So you’ve declared a climate emergency. Now what?

The news surrounding climate change often changes by the day, but there are longer term trends within local and national government that you can spot if you look through at the activity being run on Delib’s tools (check out the Citizen Space Aggregator and the Simulator Aggregator). In 2019, 260-odd councils, as well as the Scottish Government and the UK Parliament, declared a climate emergency.

Now, we’re starting to see consultations about the actions organisations are taking to reduce carbon emissions and disrupt habitat and biodiversity loss. As time passes, these consultations are becoming more granular and specific, as organisations (and the public) learn more about what concrete actions can be taken now rather than ‘at some point’.

Here are a few examples.

London Borough of Haringey

Landing page of Haringey's Carbon Reduction Priority Simulator

Simulator is a fantastic tool for demonstrating the complexities and trade-offs involved in public bodies’ decision-making, and there’s arguably no decision more complex than mitigating climate change. Haringey are making the most of this, with a ‘Carbon Reduction’ Simulator.
Why it’s good: They’ve gone into loads of detail in the categories and consequences, meaning respondents really think about what they’re submitting whilst learning a lot about the specifics involved in reducing emissions the point of response.

Perth & Kinross Council

Landing page of Perth & Kinross Council's consultation, 'let's Work Together to Tackle and Adapt to Climate Change (Phase 3) Land Use'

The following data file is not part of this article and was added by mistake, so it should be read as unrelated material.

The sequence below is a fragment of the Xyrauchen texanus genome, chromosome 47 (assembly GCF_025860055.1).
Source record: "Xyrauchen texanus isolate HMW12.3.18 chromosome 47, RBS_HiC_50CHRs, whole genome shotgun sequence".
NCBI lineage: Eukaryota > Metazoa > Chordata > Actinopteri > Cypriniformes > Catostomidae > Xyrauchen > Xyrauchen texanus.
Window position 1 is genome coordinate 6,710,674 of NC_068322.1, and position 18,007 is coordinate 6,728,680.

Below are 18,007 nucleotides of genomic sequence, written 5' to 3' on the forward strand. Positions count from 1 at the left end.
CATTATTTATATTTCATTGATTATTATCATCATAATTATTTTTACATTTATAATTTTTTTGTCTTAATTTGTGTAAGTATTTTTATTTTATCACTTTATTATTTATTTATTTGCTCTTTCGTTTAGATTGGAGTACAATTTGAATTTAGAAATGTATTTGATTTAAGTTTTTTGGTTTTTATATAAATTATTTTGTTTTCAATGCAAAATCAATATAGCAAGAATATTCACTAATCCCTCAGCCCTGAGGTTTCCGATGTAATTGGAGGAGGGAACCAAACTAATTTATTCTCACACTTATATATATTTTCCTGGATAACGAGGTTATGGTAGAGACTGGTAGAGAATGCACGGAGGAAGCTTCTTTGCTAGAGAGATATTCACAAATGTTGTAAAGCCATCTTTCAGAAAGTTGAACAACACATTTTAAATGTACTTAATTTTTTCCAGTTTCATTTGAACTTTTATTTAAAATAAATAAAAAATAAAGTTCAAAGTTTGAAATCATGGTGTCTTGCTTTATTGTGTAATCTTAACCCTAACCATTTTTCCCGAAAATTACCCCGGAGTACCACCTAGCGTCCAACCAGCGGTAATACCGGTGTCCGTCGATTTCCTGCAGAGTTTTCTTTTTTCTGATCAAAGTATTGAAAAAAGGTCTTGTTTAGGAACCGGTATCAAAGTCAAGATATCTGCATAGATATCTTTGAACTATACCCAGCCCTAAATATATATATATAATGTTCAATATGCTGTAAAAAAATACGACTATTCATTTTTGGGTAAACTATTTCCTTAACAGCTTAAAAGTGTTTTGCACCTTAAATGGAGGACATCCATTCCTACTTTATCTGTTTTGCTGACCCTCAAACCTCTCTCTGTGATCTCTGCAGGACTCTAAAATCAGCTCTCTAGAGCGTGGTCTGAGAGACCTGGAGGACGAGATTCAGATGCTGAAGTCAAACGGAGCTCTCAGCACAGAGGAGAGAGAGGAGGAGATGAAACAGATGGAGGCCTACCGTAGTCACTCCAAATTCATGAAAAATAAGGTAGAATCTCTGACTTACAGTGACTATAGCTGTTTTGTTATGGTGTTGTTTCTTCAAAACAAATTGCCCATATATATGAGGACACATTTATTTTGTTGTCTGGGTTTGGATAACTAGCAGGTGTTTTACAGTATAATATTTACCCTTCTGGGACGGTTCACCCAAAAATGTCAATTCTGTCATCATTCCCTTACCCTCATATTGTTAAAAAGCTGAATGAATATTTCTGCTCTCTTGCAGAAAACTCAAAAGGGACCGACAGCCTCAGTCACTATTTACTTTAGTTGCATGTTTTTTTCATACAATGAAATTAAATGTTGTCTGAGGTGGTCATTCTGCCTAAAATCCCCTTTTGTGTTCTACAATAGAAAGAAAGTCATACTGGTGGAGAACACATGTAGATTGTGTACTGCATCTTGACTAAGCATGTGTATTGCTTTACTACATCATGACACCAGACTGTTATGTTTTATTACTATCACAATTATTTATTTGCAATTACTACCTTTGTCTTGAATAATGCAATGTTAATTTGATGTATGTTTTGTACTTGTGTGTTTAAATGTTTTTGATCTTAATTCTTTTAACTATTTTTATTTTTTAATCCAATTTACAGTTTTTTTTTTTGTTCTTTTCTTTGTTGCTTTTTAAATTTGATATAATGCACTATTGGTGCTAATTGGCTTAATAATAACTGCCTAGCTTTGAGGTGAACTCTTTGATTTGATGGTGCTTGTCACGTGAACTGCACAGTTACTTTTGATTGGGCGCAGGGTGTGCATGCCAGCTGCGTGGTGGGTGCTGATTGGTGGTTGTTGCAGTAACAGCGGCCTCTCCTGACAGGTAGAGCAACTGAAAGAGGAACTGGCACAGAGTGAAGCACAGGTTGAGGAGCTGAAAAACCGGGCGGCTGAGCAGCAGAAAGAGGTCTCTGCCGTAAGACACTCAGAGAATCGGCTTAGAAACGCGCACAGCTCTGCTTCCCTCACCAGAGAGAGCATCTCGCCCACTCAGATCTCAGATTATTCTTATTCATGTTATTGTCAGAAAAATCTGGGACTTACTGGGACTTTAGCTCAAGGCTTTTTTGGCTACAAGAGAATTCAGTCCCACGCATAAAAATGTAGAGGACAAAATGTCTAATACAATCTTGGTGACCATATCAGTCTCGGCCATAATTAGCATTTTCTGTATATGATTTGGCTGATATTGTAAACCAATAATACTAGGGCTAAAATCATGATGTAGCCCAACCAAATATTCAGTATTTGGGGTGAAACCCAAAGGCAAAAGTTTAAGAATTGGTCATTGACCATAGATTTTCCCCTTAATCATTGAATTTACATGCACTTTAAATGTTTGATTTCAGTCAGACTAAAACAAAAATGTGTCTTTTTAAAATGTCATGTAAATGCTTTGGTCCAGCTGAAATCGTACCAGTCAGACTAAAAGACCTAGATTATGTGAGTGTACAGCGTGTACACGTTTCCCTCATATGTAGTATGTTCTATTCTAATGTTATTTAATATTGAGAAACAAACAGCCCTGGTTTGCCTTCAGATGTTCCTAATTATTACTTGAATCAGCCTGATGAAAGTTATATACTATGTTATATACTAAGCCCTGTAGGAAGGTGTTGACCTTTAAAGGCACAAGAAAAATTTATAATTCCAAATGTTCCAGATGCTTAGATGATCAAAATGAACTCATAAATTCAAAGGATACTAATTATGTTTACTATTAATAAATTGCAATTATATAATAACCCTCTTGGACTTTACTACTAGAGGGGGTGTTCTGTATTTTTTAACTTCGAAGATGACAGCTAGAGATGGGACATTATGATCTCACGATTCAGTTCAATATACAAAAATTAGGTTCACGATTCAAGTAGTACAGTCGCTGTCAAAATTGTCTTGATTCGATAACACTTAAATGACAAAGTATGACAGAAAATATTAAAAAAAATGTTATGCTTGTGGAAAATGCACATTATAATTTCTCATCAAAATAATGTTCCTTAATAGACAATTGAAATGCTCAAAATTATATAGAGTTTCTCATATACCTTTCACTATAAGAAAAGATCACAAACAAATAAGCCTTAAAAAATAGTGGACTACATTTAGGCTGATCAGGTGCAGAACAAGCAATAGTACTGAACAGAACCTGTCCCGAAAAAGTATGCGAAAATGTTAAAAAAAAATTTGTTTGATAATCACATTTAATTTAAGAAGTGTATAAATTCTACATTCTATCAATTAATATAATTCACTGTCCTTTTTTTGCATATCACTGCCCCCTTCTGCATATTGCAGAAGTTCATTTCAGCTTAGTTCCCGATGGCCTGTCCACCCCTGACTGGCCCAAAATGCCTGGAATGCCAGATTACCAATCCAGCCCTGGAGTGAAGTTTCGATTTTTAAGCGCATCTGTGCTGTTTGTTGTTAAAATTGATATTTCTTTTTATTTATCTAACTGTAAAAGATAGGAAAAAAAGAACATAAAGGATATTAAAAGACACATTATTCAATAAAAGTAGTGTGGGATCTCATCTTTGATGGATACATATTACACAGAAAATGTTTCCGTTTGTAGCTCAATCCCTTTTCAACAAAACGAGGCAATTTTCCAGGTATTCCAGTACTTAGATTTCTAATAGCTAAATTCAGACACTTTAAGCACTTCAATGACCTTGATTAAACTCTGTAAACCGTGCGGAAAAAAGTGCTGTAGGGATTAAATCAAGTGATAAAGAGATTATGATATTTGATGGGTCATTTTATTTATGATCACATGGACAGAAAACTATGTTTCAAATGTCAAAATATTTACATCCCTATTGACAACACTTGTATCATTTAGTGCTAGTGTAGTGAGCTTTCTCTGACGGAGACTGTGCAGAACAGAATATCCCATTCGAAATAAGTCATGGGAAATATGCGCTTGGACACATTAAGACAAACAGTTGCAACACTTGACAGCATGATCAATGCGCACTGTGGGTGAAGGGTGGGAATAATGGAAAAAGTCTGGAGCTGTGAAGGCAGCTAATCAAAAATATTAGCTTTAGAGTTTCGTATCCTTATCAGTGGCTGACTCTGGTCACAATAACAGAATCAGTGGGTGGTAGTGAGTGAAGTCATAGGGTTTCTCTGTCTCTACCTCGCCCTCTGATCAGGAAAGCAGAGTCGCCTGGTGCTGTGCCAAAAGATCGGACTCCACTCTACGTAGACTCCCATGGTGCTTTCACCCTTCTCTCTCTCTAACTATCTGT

Perth & Kinross have published a series of consultations called ‘Let’s Work Together to Tackle and Adapt to Climate Change’. Each consultation covers a different topic. This one talks about land use.
Why it’s good: the consultation separates the ‘land use’ topic into more specific sub-categories, such as Agriculture and Green Spaces. They’ve done this by splitting them into chapters. There’s a lot of area-specific information for each chapter that’s presented really nicely so the whole consultation is easy to follow.


Landing page of SEPA's consultation, 'Protecting Scotland's groundwaters from pollution', displayed on a tablet

Another consultation from a series, SEPA is consulting on protecting Scottish groundwater from contamination and pollution in collaboration with the Scottish Government.
Why it’s good: The subject matter is complex but by splitting them into chapters and creating an ‘information chapter’ for each section, the respondent doesn’t need to read a technical document before responding. I also like that there is a ‘parent’ page which allows respondents to choose which of the three consultations in this series they’d like to respond to.

For more info and examples of how Delib is helping organisations tackle the climate crisis and reach net zero carbon, here’s a helpful resource. Or you can get in touch at any time.